If you have talented, charismatic, AMAZING leaders in your organization and you haven’t planned for what happens when they leave, you could be The Great Comet.

Don’t be The Great Comet.

Because I’m an unabashed theatre nerd and have decided to run this metaphor into the ground, here are some lessons about succession planning you can learn from Broadway:

  • It’s not the actor, it’s the show:  If you rely on one person’s performance for your company’s success, you will fail. Make sure the team’s/unit’s/company’s work and systems are strong enough to stand on its own, regardless of who is in charge. You want that leader to enhance, not overtake, the work that is already being done. Hamilton, the cultural juggernaut that will probably play forever and ever, is able to survive cast changes all the time – because the book, music and staging is just SO DAMN GOOD. New cast members join in service to the show, and while you see their spin in the performance, it’s not about them. It’s about the outcome of the show.
  • Acknowledge that the original star can never REALLY be replaced and adapt: Having seen Ben Platt perform live, I am fairly confident that NO ONE will ever play that role to that level ever again. It is astounding. That doesn’t mean the next person will not be good. It just means they won’t be Ben. If they’re smart, they’ll try to find someone who can create the role in their own image, and adapt the show to that person’s strengths. Your company should do the same thing. If the last leader was well loved and well liked, acknowledge that. Then give them the opportunity to build and move on in their own image without changing the script.
  • Consider staggering your exits: If you know you have a cohort of leaders who might be leaving around the same time – whether it’s retirement or a spin-off or something else – you might negotiate with them to stagger their leaving (assuming you like their style). This will allow you to have stability throughout the transition, helping onboard the new leaders while providing consistency for the organization. Hamilton used this approach. Lin Manuel Miranda (Hamilton) announced he was leaving. Then Leslie Odom, Jr. (Burr) left (apparently to do Nationwide commercials). Then others in the lead roles left. But never all at once. It helped preserve the spirit of the show and passed on the cast’s culture to the next actors to join. That could work for you.
  • Have a long-term plan: Everyone leaves a company – whether they quit, get fired, or die. It’s the role of a leader to prep his/her replacement and plan that exit from the day they join. Lin Manuel Miranda has a group of trusted performers that he knows he can turn to take over roles. Javier Munoz was Lin’s understudy and replacement for In the Heights, and the same thing happened in Hamilton. Smooth transition. Who is YOUR Javier Munoz?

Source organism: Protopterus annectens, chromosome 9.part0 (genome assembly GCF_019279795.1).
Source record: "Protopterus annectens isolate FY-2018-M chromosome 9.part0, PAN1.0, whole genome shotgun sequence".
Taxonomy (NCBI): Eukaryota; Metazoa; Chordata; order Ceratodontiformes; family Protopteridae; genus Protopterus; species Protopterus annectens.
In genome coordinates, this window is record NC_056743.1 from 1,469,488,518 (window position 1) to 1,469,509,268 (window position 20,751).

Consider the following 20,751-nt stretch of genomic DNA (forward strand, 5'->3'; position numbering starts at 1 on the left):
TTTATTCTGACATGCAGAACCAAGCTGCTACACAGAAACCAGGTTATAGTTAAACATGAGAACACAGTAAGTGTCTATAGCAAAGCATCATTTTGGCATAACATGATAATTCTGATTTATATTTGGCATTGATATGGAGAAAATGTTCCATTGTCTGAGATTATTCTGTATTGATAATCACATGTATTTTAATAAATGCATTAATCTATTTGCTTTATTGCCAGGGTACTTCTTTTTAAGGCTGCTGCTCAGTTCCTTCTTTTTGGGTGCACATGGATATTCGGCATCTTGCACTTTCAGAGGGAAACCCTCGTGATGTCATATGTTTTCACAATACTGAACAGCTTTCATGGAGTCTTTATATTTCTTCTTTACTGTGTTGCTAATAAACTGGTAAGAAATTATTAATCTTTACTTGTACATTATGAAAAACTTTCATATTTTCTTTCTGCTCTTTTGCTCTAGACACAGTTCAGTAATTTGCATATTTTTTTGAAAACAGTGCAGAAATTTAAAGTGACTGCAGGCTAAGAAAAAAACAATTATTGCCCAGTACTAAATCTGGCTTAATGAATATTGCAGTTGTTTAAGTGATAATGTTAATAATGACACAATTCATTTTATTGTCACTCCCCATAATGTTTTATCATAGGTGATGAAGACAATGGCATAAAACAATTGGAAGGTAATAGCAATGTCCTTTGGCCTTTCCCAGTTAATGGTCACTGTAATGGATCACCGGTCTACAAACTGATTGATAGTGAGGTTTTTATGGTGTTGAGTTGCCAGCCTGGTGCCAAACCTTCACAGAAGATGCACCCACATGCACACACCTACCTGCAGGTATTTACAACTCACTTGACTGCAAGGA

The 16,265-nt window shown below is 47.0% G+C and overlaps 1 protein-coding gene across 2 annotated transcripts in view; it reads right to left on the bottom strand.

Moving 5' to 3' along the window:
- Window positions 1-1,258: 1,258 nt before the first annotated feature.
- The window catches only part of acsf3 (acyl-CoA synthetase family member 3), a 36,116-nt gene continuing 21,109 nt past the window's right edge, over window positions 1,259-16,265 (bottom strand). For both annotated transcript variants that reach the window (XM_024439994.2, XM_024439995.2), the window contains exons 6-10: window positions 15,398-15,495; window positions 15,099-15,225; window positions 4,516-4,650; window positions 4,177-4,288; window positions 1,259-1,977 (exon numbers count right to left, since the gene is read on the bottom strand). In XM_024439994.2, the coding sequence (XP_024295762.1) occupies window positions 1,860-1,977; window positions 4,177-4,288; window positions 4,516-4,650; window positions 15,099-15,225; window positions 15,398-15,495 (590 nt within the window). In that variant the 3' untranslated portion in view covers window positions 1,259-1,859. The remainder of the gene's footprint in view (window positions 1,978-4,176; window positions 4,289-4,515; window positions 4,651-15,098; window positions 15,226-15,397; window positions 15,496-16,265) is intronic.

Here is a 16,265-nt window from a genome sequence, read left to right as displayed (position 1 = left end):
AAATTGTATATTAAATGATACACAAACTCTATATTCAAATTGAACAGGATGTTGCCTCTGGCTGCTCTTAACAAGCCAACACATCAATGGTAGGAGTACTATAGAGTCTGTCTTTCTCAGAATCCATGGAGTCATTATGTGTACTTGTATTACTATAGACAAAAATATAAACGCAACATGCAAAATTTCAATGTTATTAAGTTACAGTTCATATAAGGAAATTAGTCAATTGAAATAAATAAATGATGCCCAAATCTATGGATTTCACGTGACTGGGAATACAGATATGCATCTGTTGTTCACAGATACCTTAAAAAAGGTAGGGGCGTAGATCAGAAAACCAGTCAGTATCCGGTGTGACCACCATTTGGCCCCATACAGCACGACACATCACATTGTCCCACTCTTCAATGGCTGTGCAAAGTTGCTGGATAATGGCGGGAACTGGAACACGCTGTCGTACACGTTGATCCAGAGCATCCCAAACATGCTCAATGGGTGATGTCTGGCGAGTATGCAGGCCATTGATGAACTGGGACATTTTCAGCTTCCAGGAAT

• Don’t put all your eggs in one basket: One of the biggest myths in succession planning is that you pick ONE person to be your replacement and you’re done. This is known as “pre-selection” and will bite you in the ass. You want to be sure that person can actually do the job, so you want to make sure you’re developing them. But even more pressing is the fact that someone who is high-potential enough to be identified as your successor may not want to wait in your shadow until you leave – they could jump to another opportunity. On Broadway, many understudies are working on originating one role while backing up another (like with Dear Evan Hansen’s Colton Ryan). There is no guarantee they’ll be around to take over full time. Or life gets in the way – Javier Munoz has had two health issues (thankfully, he’s okay). The point is, identify a potential pool of successors and develop their skills. It gives the company more options at the time of transition.
  • Communicate appropriately: That whole Mandy/Oak thing? Totally could have been avoided if all the right players met at one point to talk long-term goals, communication strategy, and impact to Oak. People get nervous when their boss changes. Having a good communication plan can help alleviate that. Additionally, if you DO have multiple people who could potentially take the job, think about how you let those who did NOT get the position know. What feedback can you give? What career options can you share? And…are you prepared for the reality that they may leave because of it? Whatever the case might be, the last thing you want to do is have a communication issue that results in NO ONE taking the role.

There you have it – lessons from Broadway on how you might approach succession planning within your organization.

See? The arts DO apply to the “real world.” (Support the arts!!!)

 
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Posted by on August 21, 2017 in culture, Decision Making